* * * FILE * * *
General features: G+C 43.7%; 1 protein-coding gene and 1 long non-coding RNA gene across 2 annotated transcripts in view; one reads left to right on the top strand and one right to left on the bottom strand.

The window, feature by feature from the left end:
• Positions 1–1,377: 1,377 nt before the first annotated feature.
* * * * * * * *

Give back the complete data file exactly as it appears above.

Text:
General features: G+C 43.7%; 1 protein-coding gene and 1 long non-coding RNA gene across 2 annotated transcripts in view; one reads left to right on the top strand and one right to left on the bottom strand.

The window, feature by feature from the left end:
• Positions 1–1,377: 1,377 nt before the first annotated feature.